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Providence gang member sentenced to prison on drug and gun charges

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PROVIDENCE – An admitted member of the “East B Bop Milla Blood” street gang, who previously served time in state prison on firearm and assault charges and later arrested on federal firearm and drug charges, was sentenced Thursday to 70 months in federal prison.

On March 12, 2019, during a Project Safe Neighborhoods investigation into illegal guns and drug dealing in Providence, members of the Rhode Island ATF Task Force and Providence Police detectives executed a federal court-authorized search of the residence of Damon A. Winslow, 25. During the search, agents and officers seized a fully loaded .45 caliber pistol, more than 150 rounds of assorted ammunition, and approximately 3.5 ounces of marijuana.

Winslow told members of law enforcement that he possessed the firearm because he was a member of a gang, specifically “The Bloods.” He admitted to purchasing the firearm, which was missing its serial number, for approximately $300.

“The backbone of Project Safe Neighborhoods is to identify and eradicate the most pressing violent crime problems in our communities. No one can argue that armed drug dealers are not at the top of that list. We are all safer when they and their guns are off the street, and their firearm and the poison they sell are no longer a threat to anyone” said United States Attorney Aaron L. Weisman.

“I commend the Providence Police Department for their aggressive approach to combat violent crime by targeting gun crime and the individuals whose business it is arm themselves and sell drugs in our neighborhoods. The proof of a safer community lies in the numbers. The number of violent crimes committed with the use of a firearm in Providence is down while Providence Police continue to take more and more illegal guns off the street.”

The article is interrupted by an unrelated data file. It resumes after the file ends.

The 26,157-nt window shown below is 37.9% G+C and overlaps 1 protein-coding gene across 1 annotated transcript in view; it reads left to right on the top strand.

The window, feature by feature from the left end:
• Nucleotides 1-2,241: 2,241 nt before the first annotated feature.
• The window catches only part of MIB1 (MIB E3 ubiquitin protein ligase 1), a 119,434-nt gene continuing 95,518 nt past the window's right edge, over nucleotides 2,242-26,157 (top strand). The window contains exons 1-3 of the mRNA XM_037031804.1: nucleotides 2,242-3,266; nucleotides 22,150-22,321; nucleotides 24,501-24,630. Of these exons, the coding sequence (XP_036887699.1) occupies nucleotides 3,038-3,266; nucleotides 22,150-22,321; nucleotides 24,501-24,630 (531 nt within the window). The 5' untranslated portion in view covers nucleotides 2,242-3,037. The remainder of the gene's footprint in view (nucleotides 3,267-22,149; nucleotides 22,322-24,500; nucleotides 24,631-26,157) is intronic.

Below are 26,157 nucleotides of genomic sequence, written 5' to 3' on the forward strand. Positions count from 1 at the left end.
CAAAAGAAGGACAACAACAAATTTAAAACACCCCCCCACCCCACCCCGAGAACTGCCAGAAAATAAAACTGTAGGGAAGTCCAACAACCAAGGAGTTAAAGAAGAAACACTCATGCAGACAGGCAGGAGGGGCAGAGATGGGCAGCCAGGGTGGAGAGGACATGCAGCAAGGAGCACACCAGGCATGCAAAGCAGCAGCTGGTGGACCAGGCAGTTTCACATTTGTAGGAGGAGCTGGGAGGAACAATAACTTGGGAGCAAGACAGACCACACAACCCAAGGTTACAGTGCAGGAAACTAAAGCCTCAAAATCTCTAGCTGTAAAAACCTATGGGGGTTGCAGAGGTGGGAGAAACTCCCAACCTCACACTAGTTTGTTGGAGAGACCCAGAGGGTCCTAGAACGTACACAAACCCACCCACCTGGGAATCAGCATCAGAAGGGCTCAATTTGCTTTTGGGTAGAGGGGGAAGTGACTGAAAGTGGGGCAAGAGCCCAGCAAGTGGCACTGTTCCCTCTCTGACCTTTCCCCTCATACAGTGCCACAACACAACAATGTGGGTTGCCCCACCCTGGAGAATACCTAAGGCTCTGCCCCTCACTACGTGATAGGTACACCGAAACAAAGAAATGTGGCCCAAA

“The Providence Police Department, in cooperation with our federal partners, have taken an aggressive stance regarding firearms used in commission of a crime. Over the past 10 years, the Providence Police have seized approximately 130 firearms per year, or removed one gun from the streets every three days,” said Providence Police Department Colonel Hugh T. Clements, Jr. “As a result, we are seeing fewer firearms used in both robbery and aggravated assault. In 2019, robbery with a firearm was down 8% and aggravated assault with a firearm dropped 18% compared with 2018. The number of persons shot in the city has declined from 110 in 2011 to only 35 last year. This is the lowest number of shooting victims since 2006. We will continue to work together with our federal and community partners going forward to keep illegal weapons and drugs off the streets and remove dangerous criminals from within our community.”

“ATF will continue working with our local, state and federal law enforcement counterparts to vigorously combat drug traffickers and the threat they pose to our citizens by illegally possessing firearms in furtherance of their illegal drug trade,” said Kelly D. Brady, Special Agent in Charge, ATF Boston Field Division.

Winslow was previously convicted in Rhode Island state court in May 2017, on a felony charge of carrying a pistol without a license. He was arrested again in January 2018, for violating the terms of his probation when, among other things, he committed simple assault and resisted arrest following a fight involving rival gang members at the Garrahy Judicial Complex in Providence. He was convicted of simple assault and resisting arrest, and sentenced to 10 months incarceration at the ACI.

In this most recent firearm and drug trafficking case, Winslow pleaded guilty on October 24, 2019, to possession of a firearm in furtherance of drug trafficking and possession with intent to distribute marijuana.

Winslow was sentenced Thursday to 70 months in federal to be followed by 3 years’ supervised release.

The sentence, imposed by U.S. District Court Judge William E. Smith, is announced by United States Attorney Aaron L. Weisman, Special Agent in Charge of the Boston Field Division of the Bureau of Alcohol, Tobacco, Firearms and Explosives (ATF) Kelly D. Brady, and Providence Police Chief Hugh T. Clements, Jr.

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